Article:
There comes a moment in the story of any failing organisation, when someone high up decides that what they really need is a tall, shouty, expensively suited consultant from outside industry. For Indian cricket, that moment is now.

Usually, out of deference to the person who is still nominally in charge, the shouty consultant is given a limited role. So what is Ravi Shastri's remit?

"My role is to oversee everything."

That's right. For the remainder of the tour, Ravi will be omnipotent, like a deity, or a really pungent brand of aftershave, or the ebola virus. He is a free-floating, outside the box, blue-sky envisioneer, though he will initially be focusing on these key areas:

Finishing Duncan Fletcher's sentences
Contradicting Duncan Fletcher at team meetings
Posting snide comments about Duncan Fletcher beneath ESPNcricinfo articles
Impromptu dressing-room impersonations of Duncan Fletcher to raise morale

But like any good trouble-shooter, Ravi has a nose for problems, and he has already sniffed one out. It seems that there are certain anatomical irregularities in the Indian team that may help to explain their poor performances:

"I saw some spineless cricket over the last three Test matches. Spineless means no stomach for the fight."

Near enough, Ravi, near enough. So this weekend, all the Indian players will be X-rayed for the presence of both spines and stomachs, and if necessary will be referred to the gastro-orthopaedic department of Metaphorical Hospital, Mumbai, where they will be operated on by a certain Dr Shastri wielding a microphone and a scalpel:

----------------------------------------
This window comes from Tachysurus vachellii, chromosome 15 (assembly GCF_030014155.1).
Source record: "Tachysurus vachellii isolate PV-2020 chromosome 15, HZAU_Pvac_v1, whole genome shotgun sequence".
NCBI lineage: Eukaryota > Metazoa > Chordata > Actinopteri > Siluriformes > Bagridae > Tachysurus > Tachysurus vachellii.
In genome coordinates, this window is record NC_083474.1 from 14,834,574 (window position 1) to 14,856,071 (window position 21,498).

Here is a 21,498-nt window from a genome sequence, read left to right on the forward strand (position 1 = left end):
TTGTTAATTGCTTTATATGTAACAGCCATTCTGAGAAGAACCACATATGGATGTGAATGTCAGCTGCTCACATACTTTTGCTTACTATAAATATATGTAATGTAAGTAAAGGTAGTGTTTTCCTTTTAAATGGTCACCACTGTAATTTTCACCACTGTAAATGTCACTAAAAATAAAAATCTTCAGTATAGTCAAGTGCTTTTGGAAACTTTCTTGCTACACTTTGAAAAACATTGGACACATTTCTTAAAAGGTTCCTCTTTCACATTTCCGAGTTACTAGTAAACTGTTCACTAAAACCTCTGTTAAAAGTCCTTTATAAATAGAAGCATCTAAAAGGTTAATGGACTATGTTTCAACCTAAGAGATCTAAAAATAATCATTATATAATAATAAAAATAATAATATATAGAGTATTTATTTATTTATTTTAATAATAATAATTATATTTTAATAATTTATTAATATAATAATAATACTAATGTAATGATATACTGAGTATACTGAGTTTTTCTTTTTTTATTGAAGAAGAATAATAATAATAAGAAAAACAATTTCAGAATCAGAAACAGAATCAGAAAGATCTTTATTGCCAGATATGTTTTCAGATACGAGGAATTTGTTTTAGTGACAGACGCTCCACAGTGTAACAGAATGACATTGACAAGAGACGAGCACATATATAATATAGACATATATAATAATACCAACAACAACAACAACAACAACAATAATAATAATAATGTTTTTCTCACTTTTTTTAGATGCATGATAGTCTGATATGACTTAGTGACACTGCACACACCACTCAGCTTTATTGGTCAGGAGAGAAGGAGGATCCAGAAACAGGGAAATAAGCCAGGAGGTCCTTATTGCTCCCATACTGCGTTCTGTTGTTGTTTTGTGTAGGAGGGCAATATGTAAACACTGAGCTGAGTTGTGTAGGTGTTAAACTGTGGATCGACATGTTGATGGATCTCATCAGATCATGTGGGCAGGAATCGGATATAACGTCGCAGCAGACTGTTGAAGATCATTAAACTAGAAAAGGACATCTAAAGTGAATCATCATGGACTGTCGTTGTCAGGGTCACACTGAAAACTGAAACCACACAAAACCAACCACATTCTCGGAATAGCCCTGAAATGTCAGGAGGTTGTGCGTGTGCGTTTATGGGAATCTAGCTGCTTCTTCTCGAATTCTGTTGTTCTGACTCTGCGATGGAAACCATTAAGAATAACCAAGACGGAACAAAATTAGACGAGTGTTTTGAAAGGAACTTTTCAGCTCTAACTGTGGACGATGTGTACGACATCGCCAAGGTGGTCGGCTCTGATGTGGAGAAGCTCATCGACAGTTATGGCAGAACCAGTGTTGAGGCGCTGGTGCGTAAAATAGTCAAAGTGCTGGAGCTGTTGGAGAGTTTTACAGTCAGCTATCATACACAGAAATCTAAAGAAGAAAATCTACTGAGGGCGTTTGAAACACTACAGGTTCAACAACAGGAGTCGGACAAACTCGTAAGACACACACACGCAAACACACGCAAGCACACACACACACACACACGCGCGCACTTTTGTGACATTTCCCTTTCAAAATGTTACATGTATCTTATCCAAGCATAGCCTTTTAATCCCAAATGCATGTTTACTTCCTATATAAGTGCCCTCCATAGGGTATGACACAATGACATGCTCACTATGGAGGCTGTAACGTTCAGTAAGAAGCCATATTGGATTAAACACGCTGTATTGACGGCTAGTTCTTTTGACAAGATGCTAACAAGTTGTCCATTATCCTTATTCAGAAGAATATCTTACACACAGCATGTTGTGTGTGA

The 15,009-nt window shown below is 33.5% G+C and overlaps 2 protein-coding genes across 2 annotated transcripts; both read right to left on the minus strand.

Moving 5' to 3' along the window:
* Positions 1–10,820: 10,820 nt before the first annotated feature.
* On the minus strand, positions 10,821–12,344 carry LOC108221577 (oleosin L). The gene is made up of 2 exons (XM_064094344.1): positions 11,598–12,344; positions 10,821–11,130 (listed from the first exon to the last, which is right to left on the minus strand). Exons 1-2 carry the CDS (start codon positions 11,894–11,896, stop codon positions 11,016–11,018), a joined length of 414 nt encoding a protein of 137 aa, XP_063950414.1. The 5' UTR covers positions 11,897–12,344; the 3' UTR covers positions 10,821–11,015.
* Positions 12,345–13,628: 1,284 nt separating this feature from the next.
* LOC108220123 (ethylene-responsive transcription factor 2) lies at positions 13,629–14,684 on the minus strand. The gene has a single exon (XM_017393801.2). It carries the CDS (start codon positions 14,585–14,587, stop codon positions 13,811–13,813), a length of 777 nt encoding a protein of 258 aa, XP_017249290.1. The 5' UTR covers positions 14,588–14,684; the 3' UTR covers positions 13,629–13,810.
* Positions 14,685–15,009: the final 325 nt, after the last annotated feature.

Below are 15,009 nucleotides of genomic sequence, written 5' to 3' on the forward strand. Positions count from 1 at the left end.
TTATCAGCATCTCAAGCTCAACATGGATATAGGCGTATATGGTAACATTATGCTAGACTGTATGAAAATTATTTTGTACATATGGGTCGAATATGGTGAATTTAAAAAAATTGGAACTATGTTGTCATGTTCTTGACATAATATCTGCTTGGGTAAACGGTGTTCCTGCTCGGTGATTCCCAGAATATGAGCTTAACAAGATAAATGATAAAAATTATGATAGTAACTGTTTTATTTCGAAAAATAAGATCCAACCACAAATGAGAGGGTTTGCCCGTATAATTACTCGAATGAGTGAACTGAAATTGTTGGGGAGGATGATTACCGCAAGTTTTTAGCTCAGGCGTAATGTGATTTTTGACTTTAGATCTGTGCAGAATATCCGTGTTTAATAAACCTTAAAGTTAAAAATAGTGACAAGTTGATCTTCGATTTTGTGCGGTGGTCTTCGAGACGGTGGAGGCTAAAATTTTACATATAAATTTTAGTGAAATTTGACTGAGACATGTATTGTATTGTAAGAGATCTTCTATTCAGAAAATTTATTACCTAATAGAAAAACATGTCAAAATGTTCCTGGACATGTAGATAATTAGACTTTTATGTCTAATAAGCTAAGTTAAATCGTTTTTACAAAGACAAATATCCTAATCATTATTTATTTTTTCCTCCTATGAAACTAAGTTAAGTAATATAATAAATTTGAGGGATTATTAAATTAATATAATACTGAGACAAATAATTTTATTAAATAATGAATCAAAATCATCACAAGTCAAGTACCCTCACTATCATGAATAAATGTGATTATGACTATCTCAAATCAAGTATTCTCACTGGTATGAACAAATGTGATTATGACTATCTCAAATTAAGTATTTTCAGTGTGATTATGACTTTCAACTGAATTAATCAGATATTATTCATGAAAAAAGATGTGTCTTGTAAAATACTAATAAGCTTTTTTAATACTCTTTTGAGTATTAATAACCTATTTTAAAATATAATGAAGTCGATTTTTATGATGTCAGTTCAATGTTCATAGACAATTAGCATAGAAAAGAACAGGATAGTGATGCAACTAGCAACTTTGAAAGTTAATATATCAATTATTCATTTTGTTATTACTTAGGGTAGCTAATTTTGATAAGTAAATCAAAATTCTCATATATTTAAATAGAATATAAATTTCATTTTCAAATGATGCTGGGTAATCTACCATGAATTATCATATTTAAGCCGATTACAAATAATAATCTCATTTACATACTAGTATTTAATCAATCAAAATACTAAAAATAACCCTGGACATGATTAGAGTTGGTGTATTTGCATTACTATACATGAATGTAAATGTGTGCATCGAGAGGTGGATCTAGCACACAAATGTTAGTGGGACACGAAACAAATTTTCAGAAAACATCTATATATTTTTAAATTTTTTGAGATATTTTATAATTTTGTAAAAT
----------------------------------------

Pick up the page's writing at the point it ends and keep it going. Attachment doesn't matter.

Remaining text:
"Virat, you called incorrectly, so you're going under the knife first. Good toss to lose? Okay surgical team, are you ready! I can't hear you! Let's transplant some internal organs!"

Ravi has also been working his magic with the batsmen as this overheard conversation from yesterday's net session reveals:

Ravi: "No, no, no, Rohit, you're getting it all wrong. Remember what I said. Like a tracer bullet. A tracer bullet.

Rohit: "I'm sorry, but I don't know what you mean."

Ravi: "A tracer bullet, man, a tracer bullet! Not an ordinary bullet, I'm thinking specifically of a tracer bullet. Imagine you, or the bat, or some other relevant entity has been some way transmogrified into a tracer bullet and..."

Rohit: "Stop staying tracer bullet! I'm so confused! I want to go home!"

But, as he revealed at his third press conference of the morning on Friday, there is one area in particular that Ravi thinks the Indian players have neglected.

"Trust me, I played 80 Tests for India. I was voted world's sexiest spin-bowling allrounder in 1984. I know that if you want to be successful in life, you've got to know how to shout. If you ask my close personal friend Sachin Tendulkar, he will tell you the same thing. You want to win Test matches, you've got to bellow.

"Anyone can do it. They just need a little guidance. There is a boat load of shouting talent in this team. Take a guy like Ashwin, for example. He's a roarer, an Indian Brian Blessed.

Shikhar is another one, a natural. I stamped on his toe at shouting practice yesterday and he screamed like Little Richard."

Finally, Ravi has also been given the onerous task of identifying potential candidates for the coaching position in the unlikely event that it might become unexpectedly vacant in the next few months/weeks/days/minutes.

"We're working very hard. We've narrowed the search down to tall former Indian allrounders with the objectivity that comes from a successful career in the commentary box and a wardrobe stuffed with interesting ties. We have a very short shortlist, with fewer than two names on it, but we cannot say any more until we've told Duncan when he is resigning."

Andrew Hughes is a writer currently based in England. He tweets here